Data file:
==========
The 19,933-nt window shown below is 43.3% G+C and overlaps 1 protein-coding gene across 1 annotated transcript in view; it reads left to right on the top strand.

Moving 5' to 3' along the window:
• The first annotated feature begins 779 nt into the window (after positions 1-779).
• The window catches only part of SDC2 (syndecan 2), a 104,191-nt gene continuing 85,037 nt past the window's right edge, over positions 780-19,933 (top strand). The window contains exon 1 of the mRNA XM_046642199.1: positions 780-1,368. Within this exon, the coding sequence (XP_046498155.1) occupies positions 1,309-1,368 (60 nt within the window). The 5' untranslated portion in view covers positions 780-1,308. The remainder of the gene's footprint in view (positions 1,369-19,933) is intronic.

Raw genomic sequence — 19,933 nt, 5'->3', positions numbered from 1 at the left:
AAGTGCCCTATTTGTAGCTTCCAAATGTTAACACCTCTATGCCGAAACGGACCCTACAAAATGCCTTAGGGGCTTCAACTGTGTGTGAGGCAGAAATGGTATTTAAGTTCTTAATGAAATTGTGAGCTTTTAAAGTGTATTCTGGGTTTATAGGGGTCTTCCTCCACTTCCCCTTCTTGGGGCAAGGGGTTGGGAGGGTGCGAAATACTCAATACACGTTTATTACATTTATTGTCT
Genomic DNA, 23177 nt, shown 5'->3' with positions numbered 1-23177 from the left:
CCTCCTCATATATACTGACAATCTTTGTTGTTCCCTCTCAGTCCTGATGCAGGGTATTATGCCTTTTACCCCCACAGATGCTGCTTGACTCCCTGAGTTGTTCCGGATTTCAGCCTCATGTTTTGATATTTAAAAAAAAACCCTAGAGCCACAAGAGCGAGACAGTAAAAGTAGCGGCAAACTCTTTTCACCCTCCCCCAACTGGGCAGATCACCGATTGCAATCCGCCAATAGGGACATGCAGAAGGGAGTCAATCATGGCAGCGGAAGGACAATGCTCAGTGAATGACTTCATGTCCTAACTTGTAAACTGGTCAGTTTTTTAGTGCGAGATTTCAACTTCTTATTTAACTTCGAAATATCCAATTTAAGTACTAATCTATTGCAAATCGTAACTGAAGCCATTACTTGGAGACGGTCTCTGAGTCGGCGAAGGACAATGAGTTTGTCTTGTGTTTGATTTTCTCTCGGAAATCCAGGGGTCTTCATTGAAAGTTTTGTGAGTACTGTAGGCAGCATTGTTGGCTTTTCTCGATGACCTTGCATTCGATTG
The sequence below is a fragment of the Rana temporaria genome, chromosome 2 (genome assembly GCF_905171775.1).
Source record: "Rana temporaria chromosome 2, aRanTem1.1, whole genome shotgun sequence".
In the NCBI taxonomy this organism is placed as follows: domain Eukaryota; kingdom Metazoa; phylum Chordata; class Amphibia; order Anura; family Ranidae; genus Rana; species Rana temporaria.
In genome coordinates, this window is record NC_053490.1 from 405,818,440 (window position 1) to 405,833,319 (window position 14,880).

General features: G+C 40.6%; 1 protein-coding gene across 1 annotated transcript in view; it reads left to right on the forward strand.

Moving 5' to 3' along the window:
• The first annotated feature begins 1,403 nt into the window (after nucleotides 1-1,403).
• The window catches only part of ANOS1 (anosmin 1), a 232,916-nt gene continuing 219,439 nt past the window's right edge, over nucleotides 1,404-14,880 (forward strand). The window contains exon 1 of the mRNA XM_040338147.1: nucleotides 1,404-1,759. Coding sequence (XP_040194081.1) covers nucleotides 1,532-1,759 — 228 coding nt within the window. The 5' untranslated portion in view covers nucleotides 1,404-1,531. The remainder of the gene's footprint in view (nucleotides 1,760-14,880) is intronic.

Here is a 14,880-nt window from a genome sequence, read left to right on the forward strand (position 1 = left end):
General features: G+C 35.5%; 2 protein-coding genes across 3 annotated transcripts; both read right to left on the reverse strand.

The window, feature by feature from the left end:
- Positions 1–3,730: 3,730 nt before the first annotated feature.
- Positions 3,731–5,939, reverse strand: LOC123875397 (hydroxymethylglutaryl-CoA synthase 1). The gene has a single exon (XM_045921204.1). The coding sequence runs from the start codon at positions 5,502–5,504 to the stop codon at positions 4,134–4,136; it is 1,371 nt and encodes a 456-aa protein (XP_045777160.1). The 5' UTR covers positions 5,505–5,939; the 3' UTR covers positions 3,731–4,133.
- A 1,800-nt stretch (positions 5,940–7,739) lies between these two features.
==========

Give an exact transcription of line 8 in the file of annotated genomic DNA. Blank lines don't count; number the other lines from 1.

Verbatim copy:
CCTCCTCATATATACTGACAATCTTTGTTGTTCCCTCTCAGTCCTGATGCAGGGTATTATGCCTTTTACCCCCACAGATGCTGCTTGACTCCCTGAGTTGTTCCGGATTTCAGCCTCATGTTTTGATATTTAAAAAAAAACCCTAGAGCCACAAGAGCGAGACAGTAAAAGTAGCGGCAAACTCTTTTCACCCTCCCCCAACTGGGCAGATCACCGATTGCAATCCGCCAATAGGGACATGCAGAAGGGAGTCAATCATGGCAGCGGAAGGACAATGCTCAGTGAATGACTTCATGTCCTAACTTGTAAACTGGTCAGTTTTTTAGTGCGAGATTTCAACTTCTTATTTAACTTCGAAATATCCAATTTAAGTACTAATCTATTGCAAATCGTAACTGAAGCCATTACTTGGAGACGGTCTCTGAGTCGGCGAAGGACAATGAGTTTGTCTTGTGTTTGATTTTCTCTCGGAAATCCAGGGGTCTTCATTGAAAGTTTTGTGAGTACTGTAGGCAGCATTGTTGGCTTTTCTCGATGACCTTGCATTCGATTG